Does the left have a drug problem?

I remain dumbfounded at the left’s continual episodes of tantrums and meltdowns, and since last week, things have only gotten worse  a lot worse.

Last week, Marc Lamont Hill, professor at Morehouse College, characterized Jim Brown, Steve Harvey, Martin Luther King III, and others as “mediocre negroes being dragged in front of TV as a photo-op for Donald Trump.”

Over the weekend, actor Shia Laboeuf put a uniquely bizarre shouting tantrum on full display; actress Ashley Judd said President Trump has wet dreams about his daughter, Ivanka; and to cap it off, Madonna proclaimed that she has “thought an awful lot about blowing up the White House.”

In the background of all this were anti-Trump protesters throwing rocks and fireworks at police outside a Milo Yiannopoulos event at the University of Washington; the beating of a high school Trump supporter at the same event; the assault on pollster Frank Luntz at the Marriott Marquis in Washington, D.C.; and a woman threatening to throw up on a Trump supporter’s lap on an commercial airplane.

What a week!

As I had to admit to myself that I had never seen anything like this before, I started to search for answers.  I couldn’t help but wonder, and I am not using hyperbole, if drugs could be one of the many factors that could help to explain, at least in part, some of these activities.

Drug use within the entertainment industry and the mindless plebeians who worship them is well known.  No news there, but what about the overwhelmingly liberal academia or media?

I suspect that drugs could be playing a significant role, especially among those susceptible to the pressures of  “publish or perish” or like pressures.

In 2010, CBS’s 60 Minutes broadcast a report about the use of ADD/ADHD drugs, such as Ritalin and Adderall, in universities.  In that report, Katie Couric interviewed Brandon Adams, who taught economics at Harvard University.

Regarding the prevalence of this type of drug use in academia, Adams stated, “I think it’s extremely common.  It’s extremely common in all of the professions from what I’ve seen."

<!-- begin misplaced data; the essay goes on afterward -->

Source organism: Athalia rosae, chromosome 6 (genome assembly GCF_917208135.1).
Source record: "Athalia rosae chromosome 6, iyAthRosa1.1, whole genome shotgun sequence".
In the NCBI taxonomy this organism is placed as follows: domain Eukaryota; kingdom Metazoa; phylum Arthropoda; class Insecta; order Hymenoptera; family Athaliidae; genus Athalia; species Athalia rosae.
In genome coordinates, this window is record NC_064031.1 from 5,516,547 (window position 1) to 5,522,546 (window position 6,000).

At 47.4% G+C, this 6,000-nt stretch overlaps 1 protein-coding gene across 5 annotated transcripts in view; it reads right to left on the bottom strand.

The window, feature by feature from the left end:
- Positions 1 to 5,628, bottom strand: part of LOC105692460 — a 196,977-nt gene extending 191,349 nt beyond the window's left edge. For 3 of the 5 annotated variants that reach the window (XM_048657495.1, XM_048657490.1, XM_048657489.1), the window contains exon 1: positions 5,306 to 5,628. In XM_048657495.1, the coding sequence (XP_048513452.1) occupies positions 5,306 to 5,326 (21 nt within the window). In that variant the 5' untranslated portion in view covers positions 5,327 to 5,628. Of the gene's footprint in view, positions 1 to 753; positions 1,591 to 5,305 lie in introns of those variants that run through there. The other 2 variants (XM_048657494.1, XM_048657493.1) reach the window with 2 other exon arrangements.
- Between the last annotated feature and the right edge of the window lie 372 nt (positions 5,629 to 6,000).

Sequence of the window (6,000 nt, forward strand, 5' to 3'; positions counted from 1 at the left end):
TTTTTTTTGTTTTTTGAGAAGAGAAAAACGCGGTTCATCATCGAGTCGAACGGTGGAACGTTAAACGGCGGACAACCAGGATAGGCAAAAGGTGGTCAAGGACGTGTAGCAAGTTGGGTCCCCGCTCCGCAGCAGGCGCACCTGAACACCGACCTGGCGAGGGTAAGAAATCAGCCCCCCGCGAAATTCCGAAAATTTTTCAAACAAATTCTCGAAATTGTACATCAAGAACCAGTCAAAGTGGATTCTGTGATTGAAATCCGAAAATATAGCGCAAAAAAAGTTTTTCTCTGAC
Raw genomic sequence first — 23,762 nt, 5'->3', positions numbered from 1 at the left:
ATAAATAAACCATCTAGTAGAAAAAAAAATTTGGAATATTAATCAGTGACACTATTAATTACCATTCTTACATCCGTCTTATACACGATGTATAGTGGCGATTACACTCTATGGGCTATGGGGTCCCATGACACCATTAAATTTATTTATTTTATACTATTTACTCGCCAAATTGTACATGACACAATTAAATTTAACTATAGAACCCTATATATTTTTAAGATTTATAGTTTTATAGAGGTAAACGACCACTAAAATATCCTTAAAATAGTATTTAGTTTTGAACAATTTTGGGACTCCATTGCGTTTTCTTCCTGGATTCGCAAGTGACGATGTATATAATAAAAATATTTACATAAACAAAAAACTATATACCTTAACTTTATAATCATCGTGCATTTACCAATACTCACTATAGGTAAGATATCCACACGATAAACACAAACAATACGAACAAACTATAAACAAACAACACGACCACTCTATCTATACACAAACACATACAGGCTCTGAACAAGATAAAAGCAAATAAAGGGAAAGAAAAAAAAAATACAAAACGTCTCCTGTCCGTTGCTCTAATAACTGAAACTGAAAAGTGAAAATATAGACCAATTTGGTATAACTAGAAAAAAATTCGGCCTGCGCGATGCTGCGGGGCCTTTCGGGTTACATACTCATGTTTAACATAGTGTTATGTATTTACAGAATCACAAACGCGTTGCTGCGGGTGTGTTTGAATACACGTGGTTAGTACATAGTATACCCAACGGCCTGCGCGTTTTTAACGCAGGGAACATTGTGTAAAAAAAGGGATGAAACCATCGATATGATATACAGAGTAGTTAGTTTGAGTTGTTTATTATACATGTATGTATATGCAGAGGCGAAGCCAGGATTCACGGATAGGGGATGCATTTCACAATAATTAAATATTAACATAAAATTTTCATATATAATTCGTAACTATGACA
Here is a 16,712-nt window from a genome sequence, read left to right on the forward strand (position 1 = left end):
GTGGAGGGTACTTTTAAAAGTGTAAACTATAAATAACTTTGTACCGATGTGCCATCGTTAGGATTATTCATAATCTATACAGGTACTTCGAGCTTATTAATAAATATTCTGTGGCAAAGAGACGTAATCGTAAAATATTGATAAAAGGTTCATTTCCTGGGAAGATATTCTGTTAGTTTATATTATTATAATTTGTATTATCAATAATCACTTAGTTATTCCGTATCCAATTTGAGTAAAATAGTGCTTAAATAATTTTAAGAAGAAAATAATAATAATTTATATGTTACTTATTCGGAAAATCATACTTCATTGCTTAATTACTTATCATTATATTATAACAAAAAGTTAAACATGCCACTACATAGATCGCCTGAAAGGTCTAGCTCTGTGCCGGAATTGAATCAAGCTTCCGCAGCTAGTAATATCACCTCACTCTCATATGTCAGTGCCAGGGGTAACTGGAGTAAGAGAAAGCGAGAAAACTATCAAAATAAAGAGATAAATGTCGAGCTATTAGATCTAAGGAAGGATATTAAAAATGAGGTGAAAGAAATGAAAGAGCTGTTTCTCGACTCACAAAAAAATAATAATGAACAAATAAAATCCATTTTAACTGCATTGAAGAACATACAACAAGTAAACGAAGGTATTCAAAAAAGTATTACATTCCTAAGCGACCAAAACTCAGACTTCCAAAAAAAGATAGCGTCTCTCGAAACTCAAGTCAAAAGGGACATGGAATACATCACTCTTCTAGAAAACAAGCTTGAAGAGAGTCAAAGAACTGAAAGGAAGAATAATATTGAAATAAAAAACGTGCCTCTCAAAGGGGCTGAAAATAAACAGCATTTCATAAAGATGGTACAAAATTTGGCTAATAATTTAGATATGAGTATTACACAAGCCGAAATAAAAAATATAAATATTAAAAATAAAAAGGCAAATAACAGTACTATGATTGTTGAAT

Before dismissing ADHD stimulant drug use in academia as being inconsequential or insignificant, the reader should take time to note some of these drugs’ side effects:

Nervousness; restlessness; excitability; fear; anxiety; insomnia; and, as Dr. Nora Volkow, the director of the National Institute of Drug Abuse, pointed out to Katie Couric, psychosis.

Does that sound like anyone you know?

I remain dumbfounded at the left’s continual episodes of tantrums and meltdowns, and since last week, things have only gotten worse  a lot worse.

Last week, Marc Lamont Hill, professor at Morehouse College, characterized Jim Brown, Steve Harvey, Martin Luther King III, and others as “mediocre negroes being dragged in front of TV as a photo-op for Donald Trump.”

Over the weekend, actor Shia Laboeuf put a uniquely bizarre shouting tantrum on full display; actress Ashley Judd said President Trump has wet dreams about his daughter, Ivanka; and to cap it off, Madonna proclaimed that she has “thought an awful lot about blowing up the White House.”

In the background of all this were anti-Trump protesters throwing rocks and fireworks at police outside a Milo Yiannopoulos event at the University of Washington; the beating of a high school Trump supporter at the same event; the assault on pollster Frank Luntz at the Marriott Marquis in Washington, D.C.; and a woman threatening to throw up on a Trump supporter’s lap on an commercial airplane.

What a week!

As I had to admit to myself that I had never seen anything like this before, I started to search for answers.  I couldn’t help but wonder, and I am not using hyperbole, if drugs could be one of the many factors that could help to explain, at least in part, some of these activities.

Drug use within the entertainment industry and the mindless plebeians who worship them is well known.  No news there, but what about the overwhelmingly liberal academia or media?

I suspect that drugs could be playing a significant role, especially among those susceptible to the pressures of  “publish or perish” or like pressures.

In 2010, CBS’s 60 Minutes broadcast a report about the use of ADD/ADHD drugs, such as Ritalin and Adderall, in universities.  In that report, Katie Couric interviewed Brandon Adams, who taught economics at Harvard University.

Regarding the prevalence of this type of drug use in academia, Adams stated, “I think it’s extremely common.  It’s extremely common in all of the professions from what I’ve seen."

Before dismissing ADHD stimulant drug use in academia as being inconsequential or insignificant, the reader should take time to note some of these drugs’ side effects:

Nervousness; restlessness; excitability; fear; anxiety; insomnia; and, as Dr. Nora Volkow, the director of the National Institute of Drug Abuse, pointed out to Katie Couric, psychosis.

Does that sound like anyone you know?

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